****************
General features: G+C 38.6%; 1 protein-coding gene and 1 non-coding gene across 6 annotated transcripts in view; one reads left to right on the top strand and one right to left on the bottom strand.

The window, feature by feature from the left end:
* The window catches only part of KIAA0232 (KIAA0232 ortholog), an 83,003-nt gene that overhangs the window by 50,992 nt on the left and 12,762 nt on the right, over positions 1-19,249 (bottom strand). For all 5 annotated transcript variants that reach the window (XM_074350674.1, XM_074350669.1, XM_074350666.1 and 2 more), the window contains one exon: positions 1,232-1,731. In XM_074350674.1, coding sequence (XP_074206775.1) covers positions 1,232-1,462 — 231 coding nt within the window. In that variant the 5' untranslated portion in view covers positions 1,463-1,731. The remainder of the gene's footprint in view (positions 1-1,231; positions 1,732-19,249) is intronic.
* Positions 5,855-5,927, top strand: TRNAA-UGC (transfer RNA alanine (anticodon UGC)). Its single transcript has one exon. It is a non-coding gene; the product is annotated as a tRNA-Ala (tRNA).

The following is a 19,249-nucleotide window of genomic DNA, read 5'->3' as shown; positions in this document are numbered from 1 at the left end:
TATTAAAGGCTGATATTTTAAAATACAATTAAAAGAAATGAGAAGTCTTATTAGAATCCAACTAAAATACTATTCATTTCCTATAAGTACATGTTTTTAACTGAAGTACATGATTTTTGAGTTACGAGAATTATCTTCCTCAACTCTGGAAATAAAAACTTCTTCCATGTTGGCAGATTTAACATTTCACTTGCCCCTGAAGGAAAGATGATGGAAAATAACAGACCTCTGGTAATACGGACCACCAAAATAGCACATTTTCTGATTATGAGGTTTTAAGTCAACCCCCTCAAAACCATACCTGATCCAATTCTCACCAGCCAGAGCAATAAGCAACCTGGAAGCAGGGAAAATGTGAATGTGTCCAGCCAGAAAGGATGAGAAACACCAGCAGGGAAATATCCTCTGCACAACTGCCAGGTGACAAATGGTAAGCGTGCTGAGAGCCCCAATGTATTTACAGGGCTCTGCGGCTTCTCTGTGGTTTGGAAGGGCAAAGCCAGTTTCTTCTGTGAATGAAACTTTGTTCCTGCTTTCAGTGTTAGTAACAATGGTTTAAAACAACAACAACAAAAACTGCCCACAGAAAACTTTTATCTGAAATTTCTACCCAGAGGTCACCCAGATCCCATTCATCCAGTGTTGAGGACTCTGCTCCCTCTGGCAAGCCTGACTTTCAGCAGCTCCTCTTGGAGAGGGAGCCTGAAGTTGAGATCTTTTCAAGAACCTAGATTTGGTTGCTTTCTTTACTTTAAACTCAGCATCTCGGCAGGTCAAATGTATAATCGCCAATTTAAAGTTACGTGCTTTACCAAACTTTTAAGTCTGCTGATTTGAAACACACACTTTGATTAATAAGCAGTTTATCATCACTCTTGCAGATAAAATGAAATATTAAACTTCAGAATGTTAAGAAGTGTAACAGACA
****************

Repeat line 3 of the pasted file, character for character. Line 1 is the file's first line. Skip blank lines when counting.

* The window catches only part of KIAA0232 (KIAA0232 ortholog), an 83,003-nt gene that overhangs the window by 50,992 nt on the left and 12,762 nt on the right, over positions 1-19,249 (bottom strand). For all 5 annotated transcript variants that reach the window (XM_074350674.1, XM_074350669.1, XM_074350666.1 and 2 more), the window contains one exon: positions 1,232-1,731. In XM_074350674.1, coding sequence (XP_074206775.1) covers positions 1,232-1,462 — 231 coding nt within the window. In that variant the 5' untranslated portion in view covers positions 1,463-1,731. The remainder of the gene's footprint in view (positions 1-1,231; positions 1,732-19,249) is intronic.